Stallworth visited me at Table 43. The former UNLV quarterback was on his way to Palm Springs, for an annual golf trip with three ex-offensive linemen.

Both James Madison hoopsters (in a few hours) and Stallworth could boast of beating Wisconsin as a claim to fame. On Sept. 20, 1986, he led the Rebels to a 17-7 victory over the Badgers here in Vegas at Sam Boyd Stadium.

Stallworth also owns the distinction of organizing the first Division-I men’s basketball games on the direct property of a Vegas casino, when Kansas beat Florida, 82-80 in overtime, at the Orleans Arena in November 2006.

Both the Jayhawks (Ball State) and Gators (Western Kentucky) had played the previous day, but they showcased that event.

Michael Gaughan then owned the Orleans, and Stallworth followed him to the South Point.

When Yale belted Auburn, 78-76, Aleman blared Queen’s “Another One Bites the Dust,” an apt epitaph for another big dog that had lost.

As I bet futures on Final Four and title winners during a season, I nix half a dozen from my purchase list, which includes Kentucky coach John Calipari, Auburn coach Bruce Pearl, Kansas, Auburn, Houston and Purdue.

I am heavy on defending-champion UConn, Creighton and Marquette, and Arizona winning the West would round out my dream Final Four.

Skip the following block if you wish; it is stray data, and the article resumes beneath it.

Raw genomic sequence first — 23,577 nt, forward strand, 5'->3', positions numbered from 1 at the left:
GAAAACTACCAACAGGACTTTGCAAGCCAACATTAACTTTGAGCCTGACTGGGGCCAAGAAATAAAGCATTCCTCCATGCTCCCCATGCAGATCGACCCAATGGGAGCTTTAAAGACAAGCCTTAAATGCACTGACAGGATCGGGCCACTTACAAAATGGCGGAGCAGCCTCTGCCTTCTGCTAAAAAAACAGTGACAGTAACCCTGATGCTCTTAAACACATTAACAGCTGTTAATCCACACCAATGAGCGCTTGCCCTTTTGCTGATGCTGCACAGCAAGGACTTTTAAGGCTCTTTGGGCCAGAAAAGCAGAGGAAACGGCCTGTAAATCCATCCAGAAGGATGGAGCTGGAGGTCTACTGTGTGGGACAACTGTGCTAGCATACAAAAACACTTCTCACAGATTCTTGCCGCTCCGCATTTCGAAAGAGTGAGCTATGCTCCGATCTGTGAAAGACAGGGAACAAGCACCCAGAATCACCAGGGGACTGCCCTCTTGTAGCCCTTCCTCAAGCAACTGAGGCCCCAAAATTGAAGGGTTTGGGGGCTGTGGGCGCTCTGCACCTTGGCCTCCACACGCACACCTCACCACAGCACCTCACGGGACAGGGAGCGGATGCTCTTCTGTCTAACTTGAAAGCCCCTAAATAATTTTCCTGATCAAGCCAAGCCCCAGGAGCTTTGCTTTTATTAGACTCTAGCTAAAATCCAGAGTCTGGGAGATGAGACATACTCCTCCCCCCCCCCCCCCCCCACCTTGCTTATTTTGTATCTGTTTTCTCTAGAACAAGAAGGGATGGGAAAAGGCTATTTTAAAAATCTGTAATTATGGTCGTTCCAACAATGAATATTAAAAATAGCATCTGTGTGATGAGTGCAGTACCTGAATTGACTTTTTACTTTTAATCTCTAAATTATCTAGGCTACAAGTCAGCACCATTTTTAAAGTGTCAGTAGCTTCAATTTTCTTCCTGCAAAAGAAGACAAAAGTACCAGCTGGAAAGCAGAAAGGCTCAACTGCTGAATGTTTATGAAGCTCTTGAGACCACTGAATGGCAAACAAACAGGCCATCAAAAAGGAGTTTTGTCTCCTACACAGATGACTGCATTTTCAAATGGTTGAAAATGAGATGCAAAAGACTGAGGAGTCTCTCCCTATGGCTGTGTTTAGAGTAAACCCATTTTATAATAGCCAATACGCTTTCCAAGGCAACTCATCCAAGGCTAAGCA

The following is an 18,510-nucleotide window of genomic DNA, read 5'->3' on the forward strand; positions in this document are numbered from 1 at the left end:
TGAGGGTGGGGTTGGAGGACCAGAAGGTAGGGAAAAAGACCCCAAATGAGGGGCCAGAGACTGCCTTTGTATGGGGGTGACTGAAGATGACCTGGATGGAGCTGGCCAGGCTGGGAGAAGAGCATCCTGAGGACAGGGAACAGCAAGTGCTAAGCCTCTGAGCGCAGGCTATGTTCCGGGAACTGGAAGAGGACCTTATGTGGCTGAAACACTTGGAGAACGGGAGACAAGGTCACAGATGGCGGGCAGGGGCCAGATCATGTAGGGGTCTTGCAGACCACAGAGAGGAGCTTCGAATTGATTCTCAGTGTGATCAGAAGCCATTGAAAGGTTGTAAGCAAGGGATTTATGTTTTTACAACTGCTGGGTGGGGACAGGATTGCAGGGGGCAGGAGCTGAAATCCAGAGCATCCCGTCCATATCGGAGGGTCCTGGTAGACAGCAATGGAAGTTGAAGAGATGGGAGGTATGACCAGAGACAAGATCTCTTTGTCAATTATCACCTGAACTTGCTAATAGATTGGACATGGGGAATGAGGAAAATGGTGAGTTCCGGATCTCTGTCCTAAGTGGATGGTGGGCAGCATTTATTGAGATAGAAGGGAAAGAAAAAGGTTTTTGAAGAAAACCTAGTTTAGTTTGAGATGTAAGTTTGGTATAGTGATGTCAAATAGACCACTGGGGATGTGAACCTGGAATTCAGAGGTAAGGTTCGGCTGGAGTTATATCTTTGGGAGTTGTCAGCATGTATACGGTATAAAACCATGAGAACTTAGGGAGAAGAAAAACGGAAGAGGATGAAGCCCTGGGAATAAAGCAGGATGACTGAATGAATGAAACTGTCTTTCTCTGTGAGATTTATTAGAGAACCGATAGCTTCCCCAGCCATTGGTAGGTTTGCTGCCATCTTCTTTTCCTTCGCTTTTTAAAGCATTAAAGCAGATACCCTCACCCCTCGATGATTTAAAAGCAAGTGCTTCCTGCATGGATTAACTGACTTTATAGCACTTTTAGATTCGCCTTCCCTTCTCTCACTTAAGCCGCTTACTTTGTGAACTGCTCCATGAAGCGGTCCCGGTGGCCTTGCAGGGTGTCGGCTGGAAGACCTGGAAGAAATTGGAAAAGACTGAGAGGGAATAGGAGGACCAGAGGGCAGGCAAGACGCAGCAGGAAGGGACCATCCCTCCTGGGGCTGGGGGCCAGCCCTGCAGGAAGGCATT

That faction of First-to-15 bettors roared again, this time for the start of the James Madison-Wisconsin tilt. As the Dukes sprinted away from the Badgers, 5-2 then 9-2 then 12-4, their yelling increased.

Julien Wooden sailed in for a layup to make it 15-4 advantage. They had struck again. The Steve Nash fan smiled widely as many around them wondered what the heck was going on.

March Madness, Day Three: The ‘proper way’ to do Vegas

I talked to Aleman about a couple of Friday minutes that must have tested him, which he confirmed. Colorado and Florida were going to overtime as Yale put the finishing touches on its upset of Auburn

“I was moving play-by-play,” he said about monitoring both on his screen. “I was fading in and out, between the two, seeing what mattered. Challenging, but I love it. I want people to feel it. Not to brag, but it’s about bringing the energy.”

A minute later, he’d blare Steve Perry singing about the city boy, “born and raised in South Detroit,” and those within my view either shook their head or hands, or tapped a foot.

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He had another appointment and would bolt by 2 p.m. A 16-hour day (which included set-up) was followed by a 12-hour run, and then this six-hour slot. Josnel Rodezno filled in with aplomb.

The crowd had thinned out a bit and would get thinner by the hour. The First-to-15 tables emptied. Enthusiasm waned.